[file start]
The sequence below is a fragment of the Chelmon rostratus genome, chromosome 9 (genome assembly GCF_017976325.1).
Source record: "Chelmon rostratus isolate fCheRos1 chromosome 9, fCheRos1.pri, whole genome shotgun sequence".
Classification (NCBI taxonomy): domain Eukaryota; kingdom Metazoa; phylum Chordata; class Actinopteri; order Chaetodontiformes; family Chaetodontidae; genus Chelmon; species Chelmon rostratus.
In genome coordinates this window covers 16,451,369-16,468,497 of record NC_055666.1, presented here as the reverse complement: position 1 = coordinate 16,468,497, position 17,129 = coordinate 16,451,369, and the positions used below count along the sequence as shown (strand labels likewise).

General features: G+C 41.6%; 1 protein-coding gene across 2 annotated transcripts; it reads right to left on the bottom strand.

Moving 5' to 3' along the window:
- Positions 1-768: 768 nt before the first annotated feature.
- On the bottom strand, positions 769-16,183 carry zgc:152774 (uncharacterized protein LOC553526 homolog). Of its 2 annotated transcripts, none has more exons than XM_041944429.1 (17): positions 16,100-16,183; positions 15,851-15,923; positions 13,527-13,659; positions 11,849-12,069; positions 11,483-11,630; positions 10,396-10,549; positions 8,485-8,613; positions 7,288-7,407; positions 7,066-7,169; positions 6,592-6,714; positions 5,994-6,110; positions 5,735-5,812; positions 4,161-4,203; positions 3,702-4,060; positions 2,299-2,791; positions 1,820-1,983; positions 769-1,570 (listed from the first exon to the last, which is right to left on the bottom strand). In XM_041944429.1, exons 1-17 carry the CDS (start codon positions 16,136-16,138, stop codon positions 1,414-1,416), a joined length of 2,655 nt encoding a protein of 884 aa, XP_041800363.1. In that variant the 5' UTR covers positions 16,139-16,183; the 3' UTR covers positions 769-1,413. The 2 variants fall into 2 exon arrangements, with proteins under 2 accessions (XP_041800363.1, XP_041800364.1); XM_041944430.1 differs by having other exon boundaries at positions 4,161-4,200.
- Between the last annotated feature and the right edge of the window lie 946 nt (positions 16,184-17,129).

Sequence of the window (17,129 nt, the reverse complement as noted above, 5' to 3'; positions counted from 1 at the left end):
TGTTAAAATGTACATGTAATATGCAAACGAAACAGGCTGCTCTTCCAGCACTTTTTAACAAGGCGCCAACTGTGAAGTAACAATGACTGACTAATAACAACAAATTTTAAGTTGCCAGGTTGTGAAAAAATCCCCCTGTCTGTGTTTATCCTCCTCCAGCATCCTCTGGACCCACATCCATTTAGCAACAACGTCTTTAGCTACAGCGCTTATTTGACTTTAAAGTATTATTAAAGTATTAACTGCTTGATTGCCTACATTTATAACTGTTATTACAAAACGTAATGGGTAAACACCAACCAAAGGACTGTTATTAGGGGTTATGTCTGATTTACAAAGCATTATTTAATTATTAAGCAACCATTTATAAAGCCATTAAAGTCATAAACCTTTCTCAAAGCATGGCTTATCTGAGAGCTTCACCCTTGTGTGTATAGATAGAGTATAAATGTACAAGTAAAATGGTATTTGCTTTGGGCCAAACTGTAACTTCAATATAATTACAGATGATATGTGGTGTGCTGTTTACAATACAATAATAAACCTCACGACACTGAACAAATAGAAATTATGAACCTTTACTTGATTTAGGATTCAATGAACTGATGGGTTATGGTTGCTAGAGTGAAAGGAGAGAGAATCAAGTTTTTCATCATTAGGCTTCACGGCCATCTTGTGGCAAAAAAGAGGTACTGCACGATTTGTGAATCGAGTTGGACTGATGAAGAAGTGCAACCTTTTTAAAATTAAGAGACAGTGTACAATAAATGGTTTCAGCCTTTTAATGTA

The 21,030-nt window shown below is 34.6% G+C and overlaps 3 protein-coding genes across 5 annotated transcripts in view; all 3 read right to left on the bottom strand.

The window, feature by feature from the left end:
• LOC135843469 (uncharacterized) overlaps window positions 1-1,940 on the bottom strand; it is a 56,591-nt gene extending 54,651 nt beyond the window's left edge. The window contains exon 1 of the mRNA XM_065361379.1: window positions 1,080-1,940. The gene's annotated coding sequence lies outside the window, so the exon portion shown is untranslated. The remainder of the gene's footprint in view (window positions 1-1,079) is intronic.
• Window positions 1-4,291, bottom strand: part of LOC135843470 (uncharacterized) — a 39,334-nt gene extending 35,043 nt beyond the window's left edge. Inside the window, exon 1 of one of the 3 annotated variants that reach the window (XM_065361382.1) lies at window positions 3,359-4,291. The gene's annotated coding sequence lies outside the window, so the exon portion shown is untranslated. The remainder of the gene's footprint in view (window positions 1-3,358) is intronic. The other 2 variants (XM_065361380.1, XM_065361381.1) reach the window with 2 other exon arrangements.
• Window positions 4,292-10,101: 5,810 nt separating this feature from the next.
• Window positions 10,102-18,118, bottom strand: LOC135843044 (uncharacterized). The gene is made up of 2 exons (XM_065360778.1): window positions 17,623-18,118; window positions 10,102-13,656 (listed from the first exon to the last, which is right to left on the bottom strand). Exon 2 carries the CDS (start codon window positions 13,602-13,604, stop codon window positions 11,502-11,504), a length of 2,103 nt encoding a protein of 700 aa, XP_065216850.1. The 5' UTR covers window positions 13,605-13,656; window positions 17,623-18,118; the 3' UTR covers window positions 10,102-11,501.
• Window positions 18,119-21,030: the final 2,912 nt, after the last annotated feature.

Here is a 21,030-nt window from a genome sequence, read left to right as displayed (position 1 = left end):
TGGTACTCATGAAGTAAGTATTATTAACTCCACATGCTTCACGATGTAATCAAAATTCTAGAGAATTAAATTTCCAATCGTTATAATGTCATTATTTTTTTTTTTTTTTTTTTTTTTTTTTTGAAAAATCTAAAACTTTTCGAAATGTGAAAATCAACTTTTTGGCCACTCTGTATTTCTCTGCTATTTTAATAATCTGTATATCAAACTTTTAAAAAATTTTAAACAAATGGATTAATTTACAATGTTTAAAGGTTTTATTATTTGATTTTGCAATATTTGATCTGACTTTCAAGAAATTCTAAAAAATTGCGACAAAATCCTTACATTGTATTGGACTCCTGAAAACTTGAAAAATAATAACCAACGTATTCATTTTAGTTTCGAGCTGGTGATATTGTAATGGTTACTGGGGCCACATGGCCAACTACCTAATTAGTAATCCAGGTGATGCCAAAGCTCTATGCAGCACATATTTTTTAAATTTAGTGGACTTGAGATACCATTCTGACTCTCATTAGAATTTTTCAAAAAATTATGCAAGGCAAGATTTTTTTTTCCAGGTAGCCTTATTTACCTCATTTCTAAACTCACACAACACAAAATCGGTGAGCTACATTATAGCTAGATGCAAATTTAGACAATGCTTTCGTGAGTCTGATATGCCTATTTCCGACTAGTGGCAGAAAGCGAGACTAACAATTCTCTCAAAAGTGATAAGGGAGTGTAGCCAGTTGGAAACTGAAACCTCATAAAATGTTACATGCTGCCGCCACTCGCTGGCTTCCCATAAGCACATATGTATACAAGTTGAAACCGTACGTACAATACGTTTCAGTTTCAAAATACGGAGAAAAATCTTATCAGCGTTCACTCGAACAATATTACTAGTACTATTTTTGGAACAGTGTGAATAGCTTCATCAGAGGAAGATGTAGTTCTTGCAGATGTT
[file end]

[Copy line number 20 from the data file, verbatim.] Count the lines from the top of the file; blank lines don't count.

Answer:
TGGTACTCATGAAGTAAGTATTATTAACTCCACATGCTTCACGATGTAATCAAAATTCTAGAGAATTAAATTTCCAATCGTTATAATGTCATTATTTTTTTTTTTTTTTTTTTTTTTTTTTTGAAAAATCTAAAACTTTTCGAAATGTGAAAATCAACTTTTTGGCCACTCTGTATTTCTCTGCTATTTTAATAATCTGTATATCAAACTTTTAAAAAATTTTAAACAAATGGATTAATTTACAATGTTTAAAGGTTTTATTATTTGATTTTGCAATATTTGATCTGACTTTCAAGAAATTCTAAAAAATTGCGACAAAATCCTTACATTGTATTGGACTCCTGAAAACTTGAAAAATAATAACCAACGTATTCATTTTAGTTTCGAGCTGGTGATATTGTAATGGTTACTGGGGCCACATGGCCAACTACCTAATTAGTAATCCAGGTGATGCCAAAGCTCTATGCAGCACATATTTTTTAAATTTAGTGGACTTGAGATACCATTCTGACTCTCATTAGAATTTTTCAAAAAATTATGCAAGGCAAGATTTTTTTTTCCAGGTAGCCTTATTTACCTCATTTCTAAACTCACACAACACAAAATCGGTGAGCTACATTATAGCTAGATGCAAATTTAGACAATGCTTTCGTGAGTCTGATATGCCTATTTCCGACTAGTGGCAGAAAGCGAGACTAACAATTCTCTCAAAAGTGATAAGGGAGTGTAGCCAGTTGGAAACTGAAACCTCATAAAATGTTACATGCTGCCGCCACTCGCTGGCTTCCCATAAGCACATATGTATACAAGTTGAAACCGTACGTACAATACGTTTCAGTTTCAAAATACGGAGAAAAATCTTATCAGCGTTCACTCGAACAATATTACTAGTACTATTTTTGGAACAGTGTGAATAGCTTCATCAGAGGAAGATGTAGTTCTTGCAGATGTT